There are two very ironic things about the church’s stand on homosexuality. One the two sources in the scriptures they can point to that condemn homosexuality the brothern contradict on most other points. Two is when I read the Proclamation, the document they wrote to bake their stand on homosexuality and same sex marriage, carefully there is nothing said against homosexuality or same sex marriage in the document.

    It saddens me that there is so much the church has the power to do without changing their doctrinal stand on homosexual behavior that could show love to their homosexual members and combate their suicides, yet instead they choose to use their massive power to make the experience for gay members even more unhealthy and unbearable.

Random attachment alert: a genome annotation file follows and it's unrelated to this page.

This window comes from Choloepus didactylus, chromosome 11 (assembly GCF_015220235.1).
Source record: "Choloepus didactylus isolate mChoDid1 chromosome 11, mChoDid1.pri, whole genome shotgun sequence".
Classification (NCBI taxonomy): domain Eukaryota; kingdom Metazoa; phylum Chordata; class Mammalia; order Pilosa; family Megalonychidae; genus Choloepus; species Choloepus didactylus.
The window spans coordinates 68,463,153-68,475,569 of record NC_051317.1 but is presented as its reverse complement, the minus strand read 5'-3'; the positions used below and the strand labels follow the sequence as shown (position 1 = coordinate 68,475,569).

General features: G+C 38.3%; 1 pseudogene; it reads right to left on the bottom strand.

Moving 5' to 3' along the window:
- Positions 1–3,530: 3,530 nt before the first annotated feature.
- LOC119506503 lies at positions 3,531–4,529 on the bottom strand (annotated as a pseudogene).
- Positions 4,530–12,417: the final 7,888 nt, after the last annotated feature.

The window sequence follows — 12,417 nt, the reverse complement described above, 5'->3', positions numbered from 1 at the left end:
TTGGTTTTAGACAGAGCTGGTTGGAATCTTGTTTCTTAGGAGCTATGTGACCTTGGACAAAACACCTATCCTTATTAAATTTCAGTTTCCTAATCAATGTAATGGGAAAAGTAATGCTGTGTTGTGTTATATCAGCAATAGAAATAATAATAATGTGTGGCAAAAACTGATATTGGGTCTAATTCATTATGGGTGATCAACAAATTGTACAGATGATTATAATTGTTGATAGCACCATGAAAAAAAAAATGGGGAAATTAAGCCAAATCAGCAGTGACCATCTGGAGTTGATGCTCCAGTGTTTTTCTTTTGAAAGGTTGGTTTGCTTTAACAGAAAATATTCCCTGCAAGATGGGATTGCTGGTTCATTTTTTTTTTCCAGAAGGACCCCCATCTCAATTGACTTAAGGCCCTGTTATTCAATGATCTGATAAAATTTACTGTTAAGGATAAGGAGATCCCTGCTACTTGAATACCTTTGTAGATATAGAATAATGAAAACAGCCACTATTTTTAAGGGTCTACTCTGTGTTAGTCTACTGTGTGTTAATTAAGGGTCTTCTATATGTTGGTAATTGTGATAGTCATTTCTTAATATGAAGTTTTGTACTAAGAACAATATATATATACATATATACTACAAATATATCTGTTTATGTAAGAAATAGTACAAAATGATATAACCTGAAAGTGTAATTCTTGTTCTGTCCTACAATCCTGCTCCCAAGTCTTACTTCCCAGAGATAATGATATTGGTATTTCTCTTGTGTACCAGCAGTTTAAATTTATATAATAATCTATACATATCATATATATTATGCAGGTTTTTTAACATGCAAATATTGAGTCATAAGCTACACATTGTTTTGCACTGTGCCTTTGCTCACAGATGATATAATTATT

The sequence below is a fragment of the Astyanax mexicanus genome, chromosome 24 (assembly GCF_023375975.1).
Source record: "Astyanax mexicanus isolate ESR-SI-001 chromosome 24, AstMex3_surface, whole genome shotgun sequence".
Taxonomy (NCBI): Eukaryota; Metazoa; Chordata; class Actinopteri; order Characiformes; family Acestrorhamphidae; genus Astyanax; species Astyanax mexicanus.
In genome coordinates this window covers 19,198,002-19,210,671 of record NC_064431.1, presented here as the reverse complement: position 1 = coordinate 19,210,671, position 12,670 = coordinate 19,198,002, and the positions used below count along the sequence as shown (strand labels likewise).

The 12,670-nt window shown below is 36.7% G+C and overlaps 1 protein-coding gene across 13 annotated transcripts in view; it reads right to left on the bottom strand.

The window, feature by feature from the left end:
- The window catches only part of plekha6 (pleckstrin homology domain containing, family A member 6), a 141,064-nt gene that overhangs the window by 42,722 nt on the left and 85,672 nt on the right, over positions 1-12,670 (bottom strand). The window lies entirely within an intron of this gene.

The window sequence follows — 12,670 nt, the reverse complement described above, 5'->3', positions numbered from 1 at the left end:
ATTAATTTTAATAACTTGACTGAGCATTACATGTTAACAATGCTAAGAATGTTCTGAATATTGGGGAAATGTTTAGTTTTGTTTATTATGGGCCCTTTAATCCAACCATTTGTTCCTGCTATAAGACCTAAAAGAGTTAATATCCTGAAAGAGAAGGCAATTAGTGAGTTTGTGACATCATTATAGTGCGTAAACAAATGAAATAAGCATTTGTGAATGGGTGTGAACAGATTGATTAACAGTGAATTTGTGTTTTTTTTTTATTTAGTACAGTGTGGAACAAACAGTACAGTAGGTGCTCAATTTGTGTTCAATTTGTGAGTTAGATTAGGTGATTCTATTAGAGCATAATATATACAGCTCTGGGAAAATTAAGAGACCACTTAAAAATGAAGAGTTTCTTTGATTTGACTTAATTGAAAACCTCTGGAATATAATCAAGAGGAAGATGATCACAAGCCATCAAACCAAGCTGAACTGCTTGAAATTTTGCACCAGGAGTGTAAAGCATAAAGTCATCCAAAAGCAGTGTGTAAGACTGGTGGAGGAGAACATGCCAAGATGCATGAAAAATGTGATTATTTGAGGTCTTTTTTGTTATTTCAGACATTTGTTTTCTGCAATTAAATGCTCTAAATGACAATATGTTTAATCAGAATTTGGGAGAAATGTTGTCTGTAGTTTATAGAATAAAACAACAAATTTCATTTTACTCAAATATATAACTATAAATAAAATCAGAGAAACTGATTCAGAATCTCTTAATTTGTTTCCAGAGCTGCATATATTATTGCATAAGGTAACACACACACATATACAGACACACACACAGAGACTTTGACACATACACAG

Congratulation Elder Packer on your step closer to the dark ages.

  13. Pingback: Main Street Plaza » Sunday in Outer Blogness: Damage control Edition!

  14. David Reply

    Hate the sin, love the sinner.

    So, I hate rape, but I love rapists. Hate bigotry, but love bigots. Boyd KKK, I love you man.

    Where for the love of Christ is his love of Christ? And he is supposed to be a “Special Witness” of Christ? No, he is a special witness to hate, bigotry, ignorance and the effect the cosmic boogie can have on the self-righteousness of a common man.

  15. Fred Reply

    Here’s my take on this (from a post on Answerbag):

    “I’ve examined both sides of this controversy and, frankly, think that the negative reaction to Boyd K. Packer’s comments were over the top. However, I also think that Packer’s comments were insensitive, harsh, and best kept in the “private personal opinion” folder rather than being being aired publicly.